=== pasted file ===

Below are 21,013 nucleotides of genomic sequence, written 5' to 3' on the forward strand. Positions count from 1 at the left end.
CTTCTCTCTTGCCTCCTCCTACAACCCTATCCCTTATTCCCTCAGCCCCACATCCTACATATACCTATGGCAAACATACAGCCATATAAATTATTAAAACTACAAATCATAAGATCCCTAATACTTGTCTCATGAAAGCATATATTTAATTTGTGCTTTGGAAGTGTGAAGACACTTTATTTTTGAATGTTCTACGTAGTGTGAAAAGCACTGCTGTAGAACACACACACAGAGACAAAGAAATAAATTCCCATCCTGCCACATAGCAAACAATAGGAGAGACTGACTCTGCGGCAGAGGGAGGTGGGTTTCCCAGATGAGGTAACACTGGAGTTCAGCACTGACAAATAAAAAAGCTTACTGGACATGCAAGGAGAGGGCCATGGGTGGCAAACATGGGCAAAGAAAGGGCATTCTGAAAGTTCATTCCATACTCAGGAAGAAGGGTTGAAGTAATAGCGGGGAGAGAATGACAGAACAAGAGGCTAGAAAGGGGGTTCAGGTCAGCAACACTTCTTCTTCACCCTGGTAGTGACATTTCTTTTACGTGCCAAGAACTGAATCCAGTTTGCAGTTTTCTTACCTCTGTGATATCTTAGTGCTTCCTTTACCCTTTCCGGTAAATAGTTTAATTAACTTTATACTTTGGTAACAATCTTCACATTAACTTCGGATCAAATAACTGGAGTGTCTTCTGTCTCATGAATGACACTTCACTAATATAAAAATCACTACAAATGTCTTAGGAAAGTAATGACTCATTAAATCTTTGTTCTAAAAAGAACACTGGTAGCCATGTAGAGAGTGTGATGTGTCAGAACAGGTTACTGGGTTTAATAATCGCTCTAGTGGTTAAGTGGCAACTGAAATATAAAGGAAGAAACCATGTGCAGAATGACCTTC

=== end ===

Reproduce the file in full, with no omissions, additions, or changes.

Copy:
Below are 21,013 nucleotides of genomic sequence, written 5' to 3' on the forward strand. Positions count from 1 at the left end.
CTTCTCTCTTGCCTCCTCCTACAACCCTATCCCTTATTCCCTCAGCCCCACATCCTACATATACCTATGGCAAACATACAGCCATATAAATTATTAAAACTACAAATCATAAGATCCCTAATACTTGTCTCATGAAAGCATATATTTAATTTGTGCTTTGGAAGTGTGAAGACACTTTATTTTTGAATGTTCTACGTAGTGTGAAAAGCACTGCTGTAGAACACACACACAGAGACAAAGAAATAAATTCCCATCCTGCCACATAGCAAACAATAGGAGAGACTGACTCTGCGGCAGAGGGAGGTGGGTTTCCCAGATGAGGTAACACTGGAGTTCAGCACTGACAAATAAAAAAGCTTACTGGACATGCAAGGAGAGGGCCATGGGTGGCAAACATGGGCAAAGAAAGGGCATTCTGAAAGTTCATTCCATACTCAGGAAGAAGGGTTGAAGTAATAGCGGGGAGAGAATGACAGAACAAGAGGCTAGAAAGGGGGTTCAGGTCAGCAACACTTCTTCTTCACCCTGGTAGTGACATTTCTTTTACGTGCCAAGAACTGAATCCAGTTTGCAGTTTTCTTACCTCTGTGATATCTTAGTGCTTCCTTTACCCTTTCCGGTAAATAGTTTAATTAACTTTATACTTTGGTAACAATCTTCACATTAACTTCGGATCAAATAACTGGAGTGTCTTCTGTCTCATGAATGACACTTCACTAATATAAAAATCACTACAAATGTCTTAGGAAAGTAATGACTCATTAAATCTTTGTTCTAAAAAGAACACTGGTAGCCATGTAGAGAGTGTGATGTGTCAGAACAGGTTACTGGGTTTAATAATCGCTCTAGTGGTTAAGTGGCAACTGAAATATAAAGGAAGAAACCATGTGCAGAATGACCTTC